When Ghana qualified for the World Cup 2006 competition, to be held in Germany, I had to pinch myself to believe I was dealing with reality. Of course, Ghana had been African Champions four times – 1963, 1965, 1978 and 1982. It had also finished as runners-up in the competition three times. Even more important, Ghana had won the very first FIFA World Under-17 championship in Italy in 1991 by beating Spain 1-0. And it won again, in Ecuador in 1995, beating the favourites, Brazil, by 3 goals to 2. Furthermore, we came close to becoming World Under-21 champions on two occasions: we were beaten in the final of 2001 by Argentina (2-1) and in 1993 by Brazil (2-1). Indeed, so well did Ghana do in the 2001 World Under-21 championship that the FIFA website singled the country out for special praise:
“The Black Satellites from Ghana played some inspired football to finish top of Group F, ahead of France and Paraguay, before beating Ecuador, Brazil and Egypt to reach the Final [against Argentina]. Emmanuel Afranie’s side employed their physical game to great effect, and were devastating on the counter-attack, as forwards Derek Boateng and Michael Essien used their lightning pace to crack holes in opposing defences. This was Ghana’s second appearance in the Final after 1993, when they lost to Brazil (2-1).”
That being the case, why was I a bit incredulous that Ghana had qualified for the World Cup itself? Well, although we had achieved much at the junior levels of world football, we somehow never seemed to be able to make it to the senior level. Teams that had done worse than us in the African Championships – Nigeria, Cameroon, Senegal and DRCongo – had all managed to take the stage at the senior level. But we, the glamorous Black Stars, were prevented by other African countries that were relatively more obscure (in football terms) than us from getting to the World Cup. And now, we had done it! Difficult to believe that we had broken the jinx at last! The feat is even more remarkable when one considers the depths of sheer deprivation from which much of Ghana’s soccer genius has sprung.
Most of us boys – including the stars like Michael Essien and Samuel Kuffuor who are now earning huge sums of money playing for the most glamorous teams in Europe – became aware of the enjoyment to be obtained from playing football at a very early age. But many of us could never get footballs to play with. So we “made” our own. We took a cigarette tin into the bush and tapped the sap out of a gum tree called ofuntum. If you scraped off the bark of this tree, white gum came out of it which congealed when you boiled it. You would then find a round stone or orange and pour the rubber around it in order to shape it into a ball. The results were often pathetic. But so long as it was rubbery enough to bounce up and down, you thought you had got a “ball”, and you and your friends would go and find somewhere to kick it about. Do the David Beckhams of this world know anything about such things?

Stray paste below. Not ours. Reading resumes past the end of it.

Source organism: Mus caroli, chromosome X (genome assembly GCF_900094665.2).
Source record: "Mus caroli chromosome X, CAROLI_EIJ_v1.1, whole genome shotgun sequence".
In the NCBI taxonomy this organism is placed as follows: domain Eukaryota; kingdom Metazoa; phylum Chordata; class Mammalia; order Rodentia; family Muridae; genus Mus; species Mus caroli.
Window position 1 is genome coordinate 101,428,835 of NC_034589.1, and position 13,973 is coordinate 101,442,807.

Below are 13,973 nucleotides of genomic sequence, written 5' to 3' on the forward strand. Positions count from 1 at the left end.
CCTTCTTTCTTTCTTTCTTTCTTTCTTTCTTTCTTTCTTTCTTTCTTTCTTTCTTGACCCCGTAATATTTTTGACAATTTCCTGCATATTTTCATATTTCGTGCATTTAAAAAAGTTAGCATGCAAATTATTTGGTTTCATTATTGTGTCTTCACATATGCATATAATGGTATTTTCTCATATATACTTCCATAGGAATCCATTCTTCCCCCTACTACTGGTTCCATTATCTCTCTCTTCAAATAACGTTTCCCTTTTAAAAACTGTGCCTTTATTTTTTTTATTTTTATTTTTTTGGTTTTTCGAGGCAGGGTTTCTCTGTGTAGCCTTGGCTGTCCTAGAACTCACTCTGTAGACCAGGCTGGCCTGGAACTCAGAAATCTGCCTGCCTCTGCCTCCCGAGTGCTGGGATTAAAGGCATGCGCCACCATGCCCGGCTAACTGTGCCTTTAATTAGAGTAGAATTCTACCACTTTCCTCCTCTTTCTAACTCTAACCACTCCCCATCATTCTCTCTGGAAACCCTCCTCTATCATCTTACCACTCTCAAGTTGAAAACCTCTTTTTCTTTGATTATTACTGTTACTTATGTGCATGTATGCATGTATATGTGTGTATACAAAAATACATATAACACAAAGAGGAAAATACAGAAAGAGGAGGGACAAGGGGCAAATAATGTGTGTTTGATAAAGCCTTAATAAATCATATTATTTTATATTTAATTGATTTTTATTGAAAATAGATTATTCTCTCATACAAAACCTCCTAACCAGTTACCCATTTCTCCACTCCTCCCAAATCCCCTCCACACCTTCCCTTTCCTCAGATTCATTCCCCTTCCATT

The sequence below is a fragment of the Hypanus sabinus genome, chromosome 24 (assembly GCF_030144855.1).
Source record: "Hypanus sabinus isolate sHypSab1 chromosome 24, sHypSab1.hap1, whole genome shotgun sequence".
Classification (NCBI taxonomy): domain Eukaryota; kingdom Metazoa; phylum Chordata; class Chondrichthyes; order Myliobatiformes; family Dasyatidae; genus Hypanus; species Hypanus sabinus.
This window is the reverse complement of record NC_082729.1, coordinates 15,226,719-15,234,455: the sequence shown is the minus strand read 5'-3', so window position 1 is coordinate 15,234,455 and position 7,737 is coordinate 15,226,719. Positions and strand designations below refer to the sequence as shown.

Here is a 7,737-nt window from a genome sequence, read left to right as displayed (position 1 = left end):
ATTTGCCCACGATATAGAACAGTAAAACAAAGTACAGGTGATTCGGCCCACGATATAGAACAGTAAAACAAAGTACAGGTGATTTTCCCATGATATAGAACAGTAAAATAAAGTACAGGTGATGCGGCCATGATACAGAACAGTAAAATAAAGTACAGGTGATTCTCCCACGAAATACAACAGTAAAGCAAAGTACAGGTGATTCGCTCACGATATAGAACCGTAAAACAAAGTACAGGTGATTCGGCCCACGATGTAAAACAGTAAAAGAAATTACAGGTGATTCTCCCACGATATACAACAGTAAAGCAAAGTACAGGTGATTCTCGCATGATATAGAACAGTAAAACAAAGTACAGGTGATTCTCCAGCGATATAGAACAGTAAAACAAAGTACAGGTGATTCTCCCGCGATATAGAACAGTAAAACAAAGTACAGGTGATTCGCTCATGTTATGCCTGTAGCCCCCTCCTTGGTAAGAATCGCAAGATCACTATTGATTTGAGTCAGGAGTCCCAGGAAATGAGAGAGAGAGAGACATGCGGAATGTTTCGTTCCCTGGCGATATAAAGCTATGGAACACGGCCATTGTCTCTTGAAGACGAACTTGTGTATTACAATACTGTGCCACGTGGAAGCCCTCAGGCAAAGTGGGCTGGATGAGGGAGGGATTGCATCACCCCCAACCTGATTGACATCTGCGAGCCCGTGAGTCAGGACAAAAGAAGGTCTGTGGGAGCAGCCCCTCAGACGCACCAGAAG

Sometimes, people more adept at using rubbery sap to make balls would make some nice ones and come to sell them to us in our village. They didn’t cost much – three pence or six pence. But if you consider that three pence could buy three smoked herrings, ready to eat!, whilst if you possessed six pence, you were halfway towards being able to purchase a sharp penknife, then those balls were expensive. Unfortunately, they weren’t strong, and many a time, a “rich” boy would bring his ball for us to play with, only to be left with the flaccid remains of a burst rubber ball in his hands.
If he could detect who it was who had kicked the ball so hard it had deflated, he would cry and follow that guy around, screaming: “You have burst my ball! You have burst my ball! You must buy me one to replace it.” I tell you, many a fight occurred on the playground as a result of “burst” balls. For almost everyone whose parents were rich enough to buy him a ball, turned out to be more or less a sissy, and would cry when the inevitable happened.
Now, we knew they were cry-babies, so why did we play with them? It was because we did need their balls! Right? When one of them followed you crying, you thumped him, if you could. But you had to be prepared to expect his mother or father coming into your home to make trouble for you. For if they came, followed by their wimpy, finger-pointing offspring, your mother or father would probably belt you for being stupid enough not to know that a cry-baby was not the sort of boy you should play with. Misery.
Every now and then, some real guy would get a good ball and we would all be in heaven then – for a few days, for these nice balls didn’t last. My house stood close to a school run by the Salvation Army and they had a park which we used whenever the kids were not in school. I call it a park, but it was horrible. It was on a hill, and so whilst the luckier team always played the ball downhill and its shots were speeded up with the help of gravity, the other team played against gravity and its members ran out of breath very easily.